Where to build in OpenSim

If you like building — or need to build for your work or school — and you find Second Life cramped and expensive, OpenSim is a great option.

But where do you start? There are over a hundred active public grids, dozens of hosting providers… for someone new to OpenSim, there’s so much to learn, it can make you head spin.

So here’s the breakdown.

If you don’t want visitors

If you’re just building for yourself, or to create machinima, or 3D presentations, then your best bet is Sim-on-a-Stick. It’s a nicely packaged, pre-configured easy-to-install version of OpenSim created by Ener Hax based on the Diva Distro distribution of OpenSim.

And, yes, as the name suggests, you can run it off of a USB stick.

 

A brand-new region in 2009.

You can have as many regions as your computer — or USB sticks — can hold. For free. And you own it 100 percent.

It’s like writing a book using Word. Yes, Microsoft owns Word — but you own the book you write. If you’re the kind of writer who plagiarizes, well, it’s your own problem — and it’s going to catch up with you eventually, and destroy your career, so don’t do it. Similarly, when you run your own OpenSim, you and you alone are responsible for respecting copyright. And there’s no terms of service except for what you create for yourself. It’s maximum freedom, maximum control at the lowest cost.

If you want to have no border crossings, stick with the default four-region megaregions. In fact, you can add more regions and make nine-region or even 16-region megaregions — great for wide landscapes and vehicles.

If you want to save individual regions as OAR files to share with your colleagues, other educators, or the general public (like Linda Kellie is doing with her fantastic builds) then stick with individual regions. You can always connect them up into megaregions later, if you want.

Linda Kellie make her builds on OpenSim running on her home computer, then exports them as XML file or entire region exports in the form of OAR files, and uploads them to her website for anyone to use.

You can also use these OpenSim regions as manufacturing and warehousing areas for goods you plan to sell on other grids. Just save them as individual objects using the Imprudence viewer, them upload them to Second Life, InWorldz, Avination, or any other commercial grid. Some grids may also allow up to upload entire OAR files.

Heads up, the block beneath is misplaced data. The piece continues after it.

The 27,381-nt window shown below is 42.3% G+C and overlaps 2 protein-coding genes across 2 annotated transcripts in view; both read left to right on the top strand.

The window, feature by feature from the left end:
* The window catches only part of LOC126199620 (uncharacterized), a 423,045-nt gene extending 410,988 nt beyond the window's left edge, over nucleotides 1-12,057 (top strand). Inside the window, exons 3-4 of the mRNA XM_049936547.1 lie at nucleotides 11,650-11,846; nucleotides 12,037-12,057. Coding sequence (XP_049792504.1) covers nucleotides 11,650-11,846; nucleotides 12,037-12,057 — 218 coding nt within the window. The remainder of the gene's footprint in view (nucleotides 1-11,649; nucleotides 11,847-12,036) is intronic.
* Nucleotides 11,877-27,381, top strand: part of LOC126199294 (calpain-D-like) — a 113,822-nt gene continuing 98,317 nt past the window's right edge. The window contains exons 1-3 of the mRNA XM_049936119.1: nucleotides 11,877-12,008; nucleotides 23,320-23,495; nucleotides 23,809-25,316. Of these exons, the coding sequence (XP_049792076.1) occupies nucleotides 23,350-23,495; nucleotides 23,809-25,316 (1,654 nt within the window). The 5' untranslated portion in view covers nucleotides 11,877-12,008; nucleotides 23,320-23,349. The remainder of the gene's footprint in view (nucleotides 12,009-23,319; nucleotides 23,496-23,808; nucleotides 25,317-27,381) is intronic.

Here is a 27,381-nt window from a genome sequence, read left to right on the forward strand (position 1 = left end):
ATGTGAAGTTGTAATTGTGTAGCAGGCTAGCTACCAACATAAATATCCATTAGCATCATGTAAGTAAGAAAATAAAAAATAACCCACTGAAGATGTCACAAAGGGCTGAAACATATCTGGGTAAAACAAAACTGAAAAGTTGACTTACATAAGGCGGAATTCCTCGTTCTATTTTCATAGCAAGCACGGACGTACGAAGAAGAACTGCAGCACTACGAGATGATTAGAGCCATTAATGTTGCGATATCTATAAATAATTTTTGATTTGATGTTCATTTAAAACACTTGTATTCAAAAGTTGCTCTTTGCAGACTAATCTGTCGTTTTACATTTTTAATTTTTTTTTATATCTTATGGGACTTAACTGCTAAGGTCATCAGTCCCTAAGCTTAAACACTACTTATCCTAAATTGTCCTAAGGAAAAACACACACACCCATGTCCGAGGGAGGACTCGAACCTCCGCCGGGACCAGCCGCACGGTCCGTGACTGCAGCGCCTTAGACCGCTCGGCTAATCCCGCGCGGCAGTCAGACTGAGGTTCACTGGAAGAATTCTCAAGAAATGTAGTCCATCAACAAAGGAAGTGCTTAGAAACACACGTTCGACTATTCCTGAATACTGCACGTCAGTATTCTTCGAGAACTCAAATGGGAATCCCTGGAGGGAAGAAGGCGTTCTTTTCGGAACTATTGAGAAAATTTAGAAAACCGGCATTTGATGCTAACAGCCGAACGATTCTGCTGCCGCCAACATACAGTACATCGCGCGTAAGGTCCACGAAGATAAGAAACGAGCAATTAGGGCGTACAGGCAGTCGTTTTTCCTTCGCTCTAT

If you want only a few selected visitors

First of all, there’s nothing keeping you from taking your Sim-on-a-Stick or Diva Distro and hypergrid enabling it, so that folks can teleport in and visit you whenever your computer is running OpenSim.  Nothing, that is, except having to configure your router.

If you don’t have a router — if your computer is the only one in your house and it connects directly to your cable Internet or DSL modem — then all you need is your IP address and a little time editing your configuration files. This might take anywhere from a few minutes to a couple of hours. You can get help at the OpenSim chat channel or the OSGrid chat channel. It’s not too bad, and a non-techie can do it.

If you have a router, you will need to set up port forwarding. A non-techie can do it (I did) but expect to dedicate at least a couple of weekends to the job (that’s how long it took me), with lots of help from the chat channels, lots of frustration, and possibly a trip to the store to buy a different router.

One you do all that, though, you can also connect your regions to OSGrid, ScienceSim, or any other open grid.

Linda Kellie recently connected her region up to OSGrid, though it took the help of her techie husband to make the final connection.

Keep in mind that with a home-based region, you can only support as many visitors as your broadband connection can handle — usually no more than a handful at a time. And folks can’t visit your region if your computer is turned off. Or you’re doing something else with it, and not running OpenSim.

You’re also responsible for your own backups, upgrades, restarts, troubleshooting, and keeping an eye on your IP address.

But, on the plus side, it’s free.

If you want someone else to do the technical stuff

Do you want to have your own region, right now, without any downloads or MySQL installs or editing configuration files? Go to Kitely, click on “Login with Facebook” — yes, you need a Facebook account — and click on “New World”, type its region name, and hit “Create.”

That’s it. In the time it took me to type that, you’d have your first region. For free. Now click on the name of the newly created region and hit “Enter world” — and, as soon as Kitely installs its little plugin and loads up your viewer, you’re in. Standing on your little island.

Want to start out with something a little nicer? After clicking on “New World” you can also upload one of Linda Kellie’s OAR files, or any other OAR you happen to have sitting around your hard drive.

With your free region, you get two hours of free access a month. For $5, you can have two regions, and up to 25 hours in-world a month. Each new region you add to the plan is just 10 cents a month. No kidding — 10 cents. And these are 100,000-prim capacity regions that can hold up to 100 avatars. Fully backed up. Running the latest OpenSim. With mesh and media-on-a-prim and Vivox voice. And one-click OAR exports.

Kitely currently has the best interface out there for OpenSim. It’s ridiculously easy, and ridiculously cheap.

Faerie Castle Creative Commons-licensed OAR backup available to download from OpenSim Worlds.